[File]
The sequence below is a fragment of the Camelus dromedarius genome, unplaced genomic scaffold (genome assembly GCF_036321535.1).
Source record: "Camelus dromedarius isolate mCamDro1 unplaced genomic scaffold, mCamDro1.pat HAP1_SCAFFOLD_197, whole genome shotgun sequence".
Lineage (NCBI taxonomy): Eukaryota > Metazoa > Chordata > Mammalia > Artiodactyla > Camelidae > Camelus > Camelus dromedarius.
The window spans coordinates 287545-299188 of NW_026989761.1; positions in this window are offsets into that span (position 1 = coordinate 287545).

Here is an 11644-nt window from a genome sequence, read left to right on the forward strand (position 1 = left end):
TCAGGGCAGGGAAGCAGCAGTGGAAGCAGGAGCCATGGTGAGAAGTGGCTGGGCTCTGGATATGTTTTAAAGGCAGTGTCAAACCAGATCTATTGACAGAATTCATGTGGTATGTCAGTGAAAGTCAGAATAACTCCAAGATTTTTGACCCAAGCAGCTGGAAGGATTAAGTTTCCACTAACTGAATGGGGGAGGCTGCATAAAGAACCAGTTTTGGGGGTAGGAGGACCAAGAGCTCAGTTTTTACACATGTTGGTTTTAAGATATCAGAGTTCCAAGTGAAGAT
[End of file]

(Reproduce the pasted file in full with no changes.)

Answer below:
The sequence below is a fragment of the Camelus dromedarius genome, unplaced genomic scaffold (genome assembly GCF_036321535.1).
Source record: "Camelus dromedarius isolate mCamDro1 unplaced genomic scaffold, mCamDro1.pat HAP1_SCAFFOLD_197, whole genome shotgun sequence".
Lineage (NCBI taxonomy): Eukaryota > Metazoa > Chordata > Mammalia > Artiodactyla > Camelidae > Camelus > Camelus dromedarius.
The window spans coordinates 287545-299188 of NW_026989761.1; positions in this window are offsets into that span (position 1 = coordinate 287545).

Here is an 11644-nt window from a genome sequence, read left to right on the forward strand (position 1 = left end):
TCAGGGCAGGGAAGCAGCAGTGGAAGCAGGAGCCATGGTGAGAAGTGGCTGGGCTCTGGATATGTTTTAAAGGCAGTGTCAAACCAGATCTATTGACAGAATTCATGTGGTATGTCAGTGAAAGTCAGAATAACTCCAAGATTTTTGACCCAAGCAGCTGGAAGGATTAAGTTTCCACTAACTGAATGGGGGAGGCTGCATAAAGAACCAGTTTTGGGGGTAGGAGGACCAAGAGCTCAGTTTTTACACATGTTGGTTTTAAGATATCAGAGTTCCAAGTGAAGAT